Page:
We owe at least this much to future generations, from whom we have borrowed a fragile planet called Earth. ~ Maurice Strong
This year began with a very important and engaging inquiry in my classroom. Usually at this time of year, we might be learning about winter. However, for us the winter has been unseasonably warm, with very little snow. In December, some children even noticed a few ladybugs that should have been hibernating. Why were they awake? It struck me as a valuable opportunity to ask the children what has happened to winter, and see where this line of questioning might lead us. We began by reading the book The Last Polar Bear by Jean Craighead George, a beautiful story about a little boy named Tigluk, who notices how his world is being affected by the changing climate, as he searches for a stranded polar bear cub. The children in my class created their own illustrations based on their favourite part of the story. This was the start of what would become a rich exploration of global warming.
Sometimes I wondered if this might be too “heavy” a topic for the children. But we began by asking what they know about how the Earth works, how it gets energy from the sun, and how living things are influenced when the temperature changes. And as children always do, they demonstrated that they knew a lot. They made some gorgeous collages – using pictures from old magazines! We watched a short video entitled Climate Change (According to a Kid)which provided an explanation that other children could understand. We created an excellent list of all the things we can do, things we already do, to help solve the problem of global warming. The children readily offered solutions like: turning off the lights and faucets, walking or riding bikes to school, recycling, composting and picking up garbage. It was clear that these were familiar ideas to them, and I certainly wanted them to see that the Earth’s problems have solutions and that children can be part of bringing about positive changes. We enjoyed Raffi’s song Big Beautiful Planet, and its message of hope.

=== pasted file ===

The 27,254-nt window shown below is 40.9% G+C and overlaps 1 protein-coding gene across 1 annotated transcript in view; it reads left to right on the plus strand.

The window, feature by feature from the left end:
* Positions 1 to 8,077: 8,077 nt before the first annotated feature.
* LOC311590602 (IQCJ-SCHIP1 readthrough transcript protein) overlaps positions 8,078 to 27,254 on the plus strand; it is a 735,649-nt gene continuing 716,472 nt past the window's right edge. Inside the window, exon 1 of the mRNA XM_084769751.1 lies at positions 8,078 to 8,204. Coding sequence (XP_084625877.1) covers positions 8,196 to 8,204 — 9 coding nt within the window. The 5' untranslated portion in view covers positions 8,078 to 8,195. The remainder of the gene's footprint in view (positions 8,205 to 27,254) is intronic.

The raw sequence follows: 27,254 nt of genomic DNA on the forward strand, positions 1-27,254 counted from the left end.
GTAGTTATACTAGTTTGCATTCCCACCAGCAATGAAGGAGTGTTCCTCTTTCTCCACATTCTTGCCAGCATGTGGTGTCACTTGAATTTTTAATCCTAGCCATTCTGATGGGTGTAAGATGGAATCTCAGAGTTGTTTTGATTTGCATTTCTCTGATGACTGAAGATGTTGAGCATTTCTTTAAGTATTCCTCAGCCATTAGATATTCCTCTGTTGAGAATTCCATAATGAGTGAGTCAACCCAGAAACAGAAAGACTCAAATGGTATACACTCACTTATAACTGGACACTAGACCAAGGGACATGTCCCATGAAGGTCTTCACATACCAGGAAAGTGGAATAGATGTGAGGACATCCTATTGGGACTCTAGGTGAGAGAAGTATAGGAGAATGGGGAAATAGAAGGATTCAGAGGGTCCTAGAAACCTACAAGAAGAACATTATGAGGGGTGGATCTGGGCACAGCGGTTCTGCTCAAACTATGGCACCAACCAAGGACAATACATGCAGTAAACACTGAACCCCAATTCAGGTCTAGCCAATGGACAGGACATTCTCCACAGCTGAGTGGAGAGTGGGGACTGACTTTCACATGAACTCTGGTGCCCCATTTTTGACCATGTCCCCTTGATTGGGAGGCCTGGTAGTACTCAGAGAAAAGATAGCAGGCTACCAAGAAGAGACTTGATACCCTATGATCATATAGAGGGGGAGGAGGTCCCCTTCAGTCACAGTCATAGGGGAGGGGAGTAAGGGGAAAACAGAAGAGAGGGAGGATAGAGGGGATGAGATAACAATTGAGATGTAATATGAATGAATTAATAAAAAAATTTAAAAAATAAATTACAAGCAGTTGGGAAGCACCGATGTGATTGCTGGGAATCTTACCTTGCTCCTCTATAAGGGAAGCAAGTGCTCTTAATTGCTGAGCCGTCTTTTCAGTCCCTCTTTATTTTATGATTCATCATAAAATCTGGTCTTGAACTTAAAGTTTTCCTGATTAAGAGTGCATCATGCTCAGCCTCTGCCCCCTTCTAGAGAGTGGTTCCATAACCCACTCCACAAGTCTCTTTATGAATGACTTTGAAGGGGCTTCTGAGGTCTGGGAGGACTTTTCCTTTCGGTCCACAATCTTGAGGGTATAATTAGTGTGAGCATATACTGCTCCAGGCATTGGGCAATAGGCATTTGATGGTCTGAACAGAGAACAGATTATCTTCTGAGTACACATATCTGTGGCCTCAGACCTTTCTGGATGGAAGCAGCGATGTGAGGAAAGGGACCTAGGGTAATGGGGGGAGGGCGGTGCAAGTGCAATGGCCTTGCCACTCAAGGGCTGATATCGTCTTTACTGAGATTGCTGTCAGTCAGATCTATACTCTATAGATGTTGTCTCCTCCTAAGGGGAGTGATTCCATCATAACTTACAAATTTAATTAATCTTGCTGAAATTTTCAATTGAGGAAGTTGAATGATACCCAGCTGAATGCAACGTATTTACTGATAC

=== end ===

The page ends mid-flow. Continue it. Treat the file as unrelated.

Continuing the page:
Lastly, we read Zebo and the Dirty Planet by Kim Fernandes, about a space alien who rescues animals from Earth because he is distressed by how they are being harmed by pollution. Two children who hid aboard his ship return to Earth with the message that the planet can be made clean again if humans truly want to make that happen. I really like this aspect of the book because it shows children caring about an important issue and as feeling empowered to take action. It was an invitation for the children in my class to transform their understanding of climate change into taking positive action themselves. They wrote a beautiful, illustrated letter to Canada’s Prime Minister, Justin Trudeau, with their hopes for a cleaner world and their promise to do what they can to protect the Earth. I witnessed their intelligence, their compassion for the planet and for living things, and their growing awarness of their power to bring about change. Right now, I am feeling very proud of the children in my class and lucky to know the world is in such capable hands.